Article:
So my use of “literary nonfiction” accommodates all the definitions. It includes finely-crafted texts that tend to win awards, sell best to schools and libraries, and make ideal mentor texts. It may be narrative nonfiction, including many kinds of life stories (biographies/autobiographies/memoirs); poetry; or expository/informational books with a strong voice, innovative format and text structure, and rich, engaging language.

My other goals in creating the Nonfiction Family Tree were to showcase how diverse expository nonfiction is and emphasize how important it is to develop school and classroom libraries that include a diverse array of nonfiction books from all five categories. I’ll share more specifics about that on Friday.

Monday, September 10, 2018

Nonfiction Authors Dig Deep by Melissa Stewart

Last year, award-winning children’s book author Laura Purdie Salas wrote this wonderful post for Celebrate Science. I especially love this quotation:
“. . . there’s a common, crushing misconception that fiction is creative writing drawn from the depths of a writer’s soul, while nonfiction is simply a recitation of facts that any basic robot could spit out. The reality is very different. I think my personality, my beliefs, and my experiences are deeply embedded in the books I end up writing.”

When I posted a link to Laura’s essay on Twitter, the response was incredible. Dozens of nonfiction creators replied, “Me too!” Because I wanted to hear and share their stories, I’ve invited thirty-three award-winning children’s book authors and author-illustrators to post here on Mondays throughout the year.

Again and again, what you’ll hear is that crafting nonfiction involves much more than just cobbling together a bunch of facts. The books we choose to write and the perspectives we choose to explore are often closely linked to who we are as people and our experiences in the world. Nonfiction writers—all writers—have to dig deep. If we don’t, our writing will fall flat, and no one will want to read it.

Our passion for a project, our author purpose, is what drives us to dedicate years of our lives to a single manuscript. It spurs us on despite the obstacles and setbacks, and of course, through the inevitable criticism and rejections.

Today, I’m going to begin the series with the story behind Pipsqueaks, Slowpokes, and Stinkers: Celebrating Animal Underdogs (illus. Stephanie Laberis, Peachtree, 2018)—a book that began on a chilly December morning in 2013.

I’d been thinking about and researching animal superlatives (biggest, strongest, fastest)—and then anti-superlatives (smallest, slowest, weakest)—for a long time, but I didn’t really have a vision for the book I wanted to create.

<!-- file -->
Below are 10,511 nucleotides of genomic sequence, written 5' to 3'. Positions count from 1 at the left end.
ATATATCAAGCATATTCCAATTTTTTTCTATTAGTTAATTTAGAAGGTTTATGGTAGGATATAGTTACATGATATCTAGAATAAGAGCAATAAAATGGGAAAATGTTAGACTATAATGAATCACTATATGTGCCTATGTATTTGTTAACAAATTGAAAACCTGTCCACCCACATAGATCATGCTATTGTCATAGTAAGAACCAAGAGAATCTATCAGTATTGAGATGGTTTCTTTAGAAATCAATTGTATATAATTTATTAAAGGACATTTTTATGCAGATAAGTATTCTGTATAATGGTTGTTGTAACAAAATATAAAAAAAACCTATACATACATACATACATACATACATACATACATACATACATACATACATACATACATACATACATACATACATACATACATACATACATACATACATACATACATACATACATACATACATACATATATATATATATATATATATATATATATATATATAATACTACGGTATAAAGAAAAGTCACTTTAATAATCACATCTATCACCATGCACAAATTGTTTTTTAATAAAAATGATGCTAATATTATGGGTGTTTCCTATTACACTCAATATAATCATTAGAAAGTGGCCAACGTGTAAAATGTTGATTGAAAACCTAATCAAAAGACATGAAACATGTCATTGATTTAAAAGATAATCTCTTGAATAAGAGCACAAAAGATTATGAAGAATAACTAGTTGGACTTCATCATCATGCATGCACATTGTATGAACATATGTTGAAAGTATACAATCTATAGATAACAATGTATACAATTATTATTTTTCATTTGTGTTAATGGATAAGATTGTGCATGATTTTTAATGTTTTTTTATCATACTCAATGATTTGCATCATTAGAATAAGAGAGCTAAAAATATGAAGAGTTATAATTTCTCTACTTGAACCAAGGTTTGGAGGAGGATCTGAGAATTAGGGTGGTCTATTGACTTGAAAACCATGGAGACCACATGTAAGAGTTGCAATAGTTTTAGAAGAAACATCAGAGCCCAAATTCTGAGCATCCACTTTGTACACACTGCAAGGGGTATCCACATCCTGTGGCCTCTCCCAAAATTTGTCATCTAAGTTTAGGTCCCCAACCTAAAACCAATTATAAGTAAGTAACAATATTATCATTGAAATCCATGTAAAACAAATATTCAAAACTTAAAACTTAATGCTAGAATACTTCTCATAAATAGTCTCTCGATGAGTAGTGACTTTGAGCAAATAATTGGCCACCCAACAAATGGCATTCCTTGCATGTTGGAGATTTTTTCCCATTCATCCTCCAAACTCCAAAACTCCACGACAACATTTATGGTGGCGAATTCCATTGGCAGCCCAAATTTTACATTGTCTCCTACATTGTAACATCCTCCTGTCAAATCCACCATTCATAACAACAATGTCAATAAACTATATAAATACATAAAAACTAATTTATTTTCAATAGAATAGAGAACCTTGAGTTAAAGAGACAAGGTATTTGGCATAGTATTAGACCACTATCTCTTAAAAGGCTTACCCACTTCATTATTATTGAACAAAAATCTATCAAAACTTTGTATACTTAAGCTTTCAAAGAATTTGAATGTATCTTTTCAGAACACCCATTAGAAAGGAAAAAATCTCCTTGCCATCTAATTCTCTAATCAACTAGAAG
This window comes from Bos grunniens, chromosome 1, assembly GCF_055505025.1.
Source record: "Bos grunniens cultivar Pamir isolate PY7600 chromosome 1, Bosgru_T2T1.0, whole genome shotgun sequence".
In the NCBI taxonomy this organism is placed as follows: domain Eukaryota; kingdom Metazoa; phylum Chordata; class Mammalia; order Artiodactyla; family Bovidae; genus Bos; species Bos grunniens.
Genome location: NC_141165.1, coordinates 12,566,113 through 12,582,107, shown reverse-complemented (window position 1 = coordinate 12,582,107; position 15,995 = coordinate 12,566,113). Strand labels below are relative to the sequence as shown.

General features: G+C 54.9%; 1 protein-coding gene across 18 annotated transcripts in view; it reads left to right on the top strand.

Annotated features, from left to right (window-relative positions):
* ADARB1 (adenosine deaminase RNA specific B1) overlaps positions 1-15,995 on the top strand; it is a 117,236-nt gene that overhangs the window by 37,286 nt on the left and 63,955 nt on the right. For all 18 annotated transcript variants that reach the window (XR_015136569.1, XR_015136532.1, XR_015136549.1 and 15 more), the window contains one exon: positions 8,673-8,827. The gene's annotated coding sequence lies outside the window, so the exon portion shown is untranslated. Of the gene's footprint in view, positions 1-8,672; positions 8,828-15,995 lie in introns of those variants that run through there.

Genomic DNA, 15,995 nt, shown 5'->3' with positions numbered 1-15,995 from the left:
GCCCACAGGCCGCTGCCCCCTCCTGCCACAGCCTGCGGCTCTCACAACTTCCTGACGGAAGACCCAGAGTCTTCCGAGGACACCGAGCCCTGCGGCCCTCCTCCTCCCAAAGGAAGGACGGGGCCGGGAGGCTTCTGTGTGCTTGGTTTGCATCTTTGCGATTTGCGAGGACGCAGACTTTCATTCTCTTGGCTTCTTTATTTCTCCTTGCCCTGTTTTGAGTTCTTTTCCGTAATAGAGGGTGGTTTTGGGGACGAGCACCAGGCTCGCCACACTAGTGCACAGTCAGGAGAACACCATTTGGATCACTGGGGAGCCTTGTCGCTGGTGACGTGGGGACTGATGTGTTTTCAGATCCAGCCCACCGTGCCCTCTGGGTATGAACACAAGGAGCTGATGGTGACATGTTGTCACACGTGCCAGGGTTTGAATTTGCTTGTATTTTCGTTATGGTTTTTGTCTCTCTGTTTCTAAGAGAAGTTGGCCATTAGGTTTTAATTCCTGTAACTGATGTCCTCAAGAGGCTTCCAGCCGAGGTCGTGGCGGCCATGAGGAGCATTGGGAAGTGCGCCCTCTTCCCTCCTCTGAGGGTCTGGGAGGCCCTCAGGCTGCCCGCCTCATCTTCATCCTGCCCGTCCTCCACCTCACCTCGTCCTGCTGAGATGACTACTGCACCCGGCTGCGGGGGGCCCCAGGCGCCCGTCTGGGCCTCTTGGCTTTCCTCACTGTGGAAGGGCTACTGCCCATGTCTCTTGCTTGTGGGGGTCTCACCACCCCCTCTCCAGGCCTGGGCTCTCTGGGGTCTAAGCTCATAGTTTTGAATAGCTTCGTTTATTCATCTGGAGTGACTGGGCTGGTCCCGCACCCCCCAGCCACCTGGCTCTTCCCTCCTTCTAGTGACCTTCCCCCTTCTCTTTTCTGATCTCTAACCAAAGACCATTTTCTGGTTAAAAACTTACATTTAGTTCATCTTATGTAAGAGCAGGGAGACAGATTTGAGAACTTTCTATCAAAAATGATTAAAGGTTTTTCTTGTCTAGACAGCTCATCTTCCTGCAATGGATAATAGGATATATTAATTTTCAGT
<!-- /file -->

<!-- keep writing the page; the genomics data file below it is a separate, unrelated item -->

But, as I lay in bed, waiting for the alarm to go off, these words popped into my mind:

“Everyone loves elephants. They’re so big and strong.
Everyone respects cheetahs. They’re so fast and fierce.

But this book isn’t about them. It’s about the unsung underdogs of the animal world. Don’t you think it’s time someone finally paid attention to them?”

I jumped out of bed, ran to my desk, and scrawled those lines in my notebook. I couldn’t believe it. In one flash of inspiration, I had the book’s beginning and its hook and its voice. It felt like a gift from the universe, and it was.

But it came with a catch.

As I typed the words into a computer file later that morning, I realized that a dark part of my subconscious was rearing its ugly head. That creative hook, that unique perspective hadn’t come out of nowhere. They were born out of the severe bullying I’d endured as a child. Writing this book would mean revisiting some painful memories, and that scared me.

So I shut the computer file, and I didn’t open it again for 6 months. By that time, I had made peace with the part of my past that would drive the creation of this book. And I got to work . . . because that’s what writers do.

It’s hard to believe that the description of a western fence lizard’s hunting strategy could be autobiographical, but it is. I was a clumsy, uncoordinated, unathletic kid, so that little lizard is kind of my hero.

See how its “weakness” is actually the secret of its survival success? I think that’s an important message for kids because we all have our weaknesses, and I don’t think there’s a kid in the world who hasn’t felt like an underdog at some point.

In the end, Pipsqueaks is a book about animal adaptations and about celebrating the traits that make us different and unique. It’s my way of offering hope to children who are being bullied right now.

Friday, September 7, 2018

Underdogs in the Classroom!

Pipsqueaks, Slowpokes and Stinkers: Celebrating Animal Underdogs has now spent 6 days in the world, and so far, it’s been getting terrific feedback from kids and adults.

Because the book can enhance science lessons and also works well as a gentle lead in for discussions about accepting others and celebrating differences, it’s a great addition to elementary classrooms.
To make it even more useful, I’ve created four different educational resources full of teaching ideas. I hope you’ll check them out.

There’s a read aloud guide that’s perfect for #classroombookaday. It includes questions to guide reading and activities students can do to reinforce the science and character building content.

There’s a teacher’s guide with science activities that support NGSS as well as a range of fun ELA and art activities.

There’s a readers theater script that students will love practicing and performing. It includes 21 roles at a range of reading levels, so every student can successfully participate. Readers theater is a powerful ELA activity because it gives students an authentic reason to practice reading the same text over and over.